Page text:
“Music doesn’t have any special meaning; it depends on what it’s attached to. For example, you think the Messiah is full of religious music, but a lot of the tunes in the Messiah, Handel took from bawdy Italian songs at the time. So the same music could go into an erotic context, a religious, a marital context, a pacific context. That’s why Gandhi and Hitler could dig the same music.” – Oliver Sacks
One of the things I’ve learned in my decade as a writer is that music truly is a universal language. People from all backgrounds have the capacity to enjoy the same things if they so choose, because music has the power to transcend cultural differences.
Race, ethnicity, sexual orientation, political affiliation, socio-economic status, etc. None of that shit matters when you’re sharing space with someone whose appreciation for the collective works of Miles Davis, Bruce Springsteen, and Kate Bush runs as deeply as your own.
That’s why the story of singer/songwriter/psychologist Darryl Tonemah resonates regardless of whether or not his audience has ever set foot on a reservation. His lived-in style is as real and emblematic of the shared entropy of the human experience as anything you’ll hear in 2019.
I checked in with Tonemah recently as he prepares to celebrate the release of his new album, “Red Dirt Remarks,” at Buffalo’s Sportsmen’s Tavern on June 29. According to my calendar, there’s only one other high-profile gig in town that night, so perhaps our chat will make your choice a little easier.
MNOD: You’ve often referred to your music as ‘Native Americana.’ What does that term mean to you?
Tonemah: I have a very roots-based sound on the new record. There’s a lot of lap steel as well as a clean, country strat sound. The native component refers to my being a full-blooded Native American of Kiowa, Comanche, and Tuscarora heritage. I’ve always been interested by what’s around me and my life growing up on various reservations informed my songwriting in a big way. The stories evolved to write themselves, because my life and travels led me to this point. I’m influenced by a lot of early ’70s Jackson Browne, the Eagles, and Pure Prairie League on this record, which is certainly evident when you listen to the songs.
MNOD: How did you first become interested in music?
Tonemah: I lived on the Standing Rock Reservation in the ’80s and we used to listen to a radio station called KFYR. I got a heavy dose of Springsteen, Bob Seger, and others, and, no matter how much we moved around, the music was always ingrained in me. Even when I didn’t have any friends yet, the music was always there for me. It’s still important today, because that sense of community never left.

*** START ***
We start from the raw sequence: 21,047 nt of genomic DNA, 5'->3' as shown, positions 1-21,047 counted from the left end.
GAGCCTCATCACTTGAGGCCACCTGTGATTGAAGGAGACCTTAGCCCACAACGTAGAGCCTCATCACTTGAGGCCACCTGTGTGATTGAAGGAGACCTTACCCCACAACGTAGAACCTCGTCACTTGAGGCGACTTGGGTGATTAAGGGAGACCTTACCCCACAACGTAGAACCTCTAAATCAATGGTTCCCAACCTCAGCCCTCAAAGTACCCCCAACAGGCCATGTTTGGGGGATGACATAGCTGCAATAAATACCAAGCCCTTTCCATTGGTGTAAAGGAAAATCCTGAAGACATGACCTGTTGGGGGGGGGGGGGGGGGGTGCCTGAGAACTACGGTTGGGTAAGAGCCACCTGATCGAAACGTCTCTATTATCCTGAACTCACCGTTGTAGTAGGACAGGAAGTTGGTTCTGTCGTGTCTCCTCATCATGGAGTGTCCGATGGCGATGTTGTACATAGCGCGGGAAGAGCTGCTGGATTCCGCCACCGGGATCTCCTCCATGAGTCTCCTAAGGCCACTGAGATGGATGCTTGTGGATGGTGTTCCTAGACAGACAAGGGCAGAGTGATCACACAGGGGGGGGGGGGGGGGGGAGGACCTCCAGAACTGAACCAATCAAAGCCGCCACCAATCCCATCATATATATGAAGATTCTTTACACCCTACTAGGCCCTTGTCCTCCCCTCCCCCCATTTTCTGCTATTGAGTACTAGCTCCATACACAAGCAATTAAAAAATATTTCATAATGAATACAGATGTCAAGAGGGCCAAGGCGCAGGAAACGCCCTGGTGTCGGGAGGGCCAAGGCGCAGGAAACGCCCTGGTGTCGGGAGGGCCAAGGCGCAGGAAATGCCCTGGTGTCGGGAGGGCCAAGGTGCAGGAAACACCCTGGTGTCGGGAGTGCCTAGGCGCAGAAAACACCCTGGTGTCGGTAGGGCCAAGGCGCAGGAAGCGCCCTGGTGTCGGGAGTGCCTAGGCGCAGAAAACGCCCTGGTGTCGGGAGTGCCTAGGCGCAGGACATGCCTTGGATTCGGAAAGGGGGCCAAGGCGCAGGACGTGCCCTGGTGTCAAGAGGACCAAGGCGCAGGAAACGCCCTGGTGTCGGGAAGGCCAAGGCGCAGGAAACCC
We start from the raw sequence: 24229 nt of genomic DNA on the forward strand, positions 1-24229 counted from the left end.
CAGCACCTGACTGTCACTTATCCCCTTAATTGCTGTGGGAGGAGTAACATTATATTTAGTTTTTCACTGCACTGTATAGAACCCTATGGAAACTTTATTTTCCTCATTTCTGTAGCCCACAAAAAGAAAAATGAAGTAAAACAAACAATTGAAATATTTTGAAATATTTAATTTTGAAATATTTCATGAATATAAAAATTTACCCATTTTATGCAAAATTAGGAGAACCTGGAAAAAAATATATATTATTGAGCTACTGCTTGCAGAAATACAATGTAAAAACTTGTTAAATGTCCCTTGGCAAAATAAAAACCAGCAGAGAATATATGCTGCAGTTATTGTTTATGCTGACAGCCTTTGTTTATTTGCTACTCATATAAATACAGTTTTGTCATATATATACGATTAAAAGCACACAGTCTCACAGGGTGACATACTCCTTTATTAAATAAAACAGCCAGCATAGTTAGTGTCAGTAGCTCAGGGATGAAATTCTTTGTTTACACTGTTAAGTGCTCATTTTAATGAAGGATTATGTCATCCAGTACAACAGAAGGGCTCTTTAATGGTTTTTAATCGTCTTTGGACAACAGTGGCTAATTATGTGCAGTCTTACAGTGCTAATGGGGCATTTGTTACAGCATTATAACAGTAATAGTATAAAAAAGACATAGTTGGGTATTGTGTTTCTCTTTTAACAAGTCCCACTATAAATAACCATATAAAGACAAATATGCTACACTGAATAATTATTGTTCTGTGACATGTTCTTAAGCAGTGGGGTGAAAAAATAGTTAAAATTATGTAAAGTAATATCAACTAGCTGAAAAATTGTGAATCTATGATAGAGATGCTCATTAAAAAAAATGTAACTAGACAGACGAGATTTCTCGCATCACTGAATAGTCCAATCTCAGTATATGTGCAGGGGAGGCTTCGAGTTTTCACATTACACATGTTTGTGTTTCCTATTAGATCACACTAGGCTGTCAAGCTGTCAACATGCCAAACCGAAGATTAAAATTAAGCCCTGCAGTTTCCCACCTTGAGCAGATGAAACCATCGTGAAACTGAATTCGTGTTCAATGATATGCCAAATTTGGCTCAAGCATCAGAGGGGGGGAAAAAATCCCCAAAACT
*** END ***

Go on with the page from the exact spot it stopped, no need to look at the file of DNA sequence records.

MNOD: What role did your parents play in your musical direction?
Tonemah: My mother was the pianist for a church on the reservation, so she was the musical one. I played bass and trumpet with her at the church. The bass was actually the first instrument I picked up. My dad was the practical one in the family, so he always stressed being of service to people. The life of a musician can be a selfish existence, because it’s cool, fun, and you want people to cheer you. But giving back to others is also important to me, so I’ve always had both of those voices in my mind.
MNOD: Do you have a regular group of musicians that you play with or do you switch it up each time?
Tonemah: I do a lot of work down in Nashville, so there are certain musicians I’ve worked with that I was fortunate to get. I’ve used Vince Gill’s piano player, Tim McGraw’s bass player, and Van Morrison’s keyboard player. Van Morrison’s keyboard player happened to be available and he was willing to work for dog food money. When I play live, I like to know the players and it always helps to have a familiarity. There are a few players that I’ve come to know throughout the years in Niagara Falls and Buffalo that I enjoy playing with. I like my band to know the songs and be tight, but not too tight that there’s no room for spontaneity. I like to know that if I stop the groove during a song to say something that comes to me in the moment that they won’t miss a beat. I call it ‘Walking the Mile,’ because I want to move the song forward and have the band be prepared to jump back into it at the right time.
MNOD: How have you managed to balance a career in both music and psychology so successfully?
Tonemah: I wrote most of my first record while getting my PhD. It was full of songs about politics, but they were pretty dumb, because I didn’t really know that much about politics at the time. It wasn’t until I started writing about my own experiences that the music started to catch on. I went through a break-up and that’s what I started writing songs about. I’ve never had to choose one or the other, because there are a lot of phrases that resonate in both fields. I do a lot of teaching and I’ve found that establishing a connection with people in both music and my psychology work is fundamentally the same. One has really enhanced the other rather than being detrimental.
MNOD: What drew you to trauma work specifically?
Tonemah: Growing up on reservations, I knew a lot of kids that would get beaten up and go through things that nobody should have to go through. They were in tough situations. I was fortunate that my parents were always close, because I stayed engaged in the community and always had their support.
MNOD: The Sportsmen’s Tavern is known for being one of the preeminent Americana venues in the country. Have you ever played there before?
Tonemah: I’ve never played there before, but I have done vocals and mixed a record at the Sportsmen’s Studio. The Sportsmen’s Tavern is commonly rated the Number 1 venue for Americana music in the world and the crowds really know their stuff. You have to bring your “A” game when you play there.
Darryl Tonemah plays the Sportsmen’s Tavern on June 29 as part of the “Red Dirt Remarks” CD release party.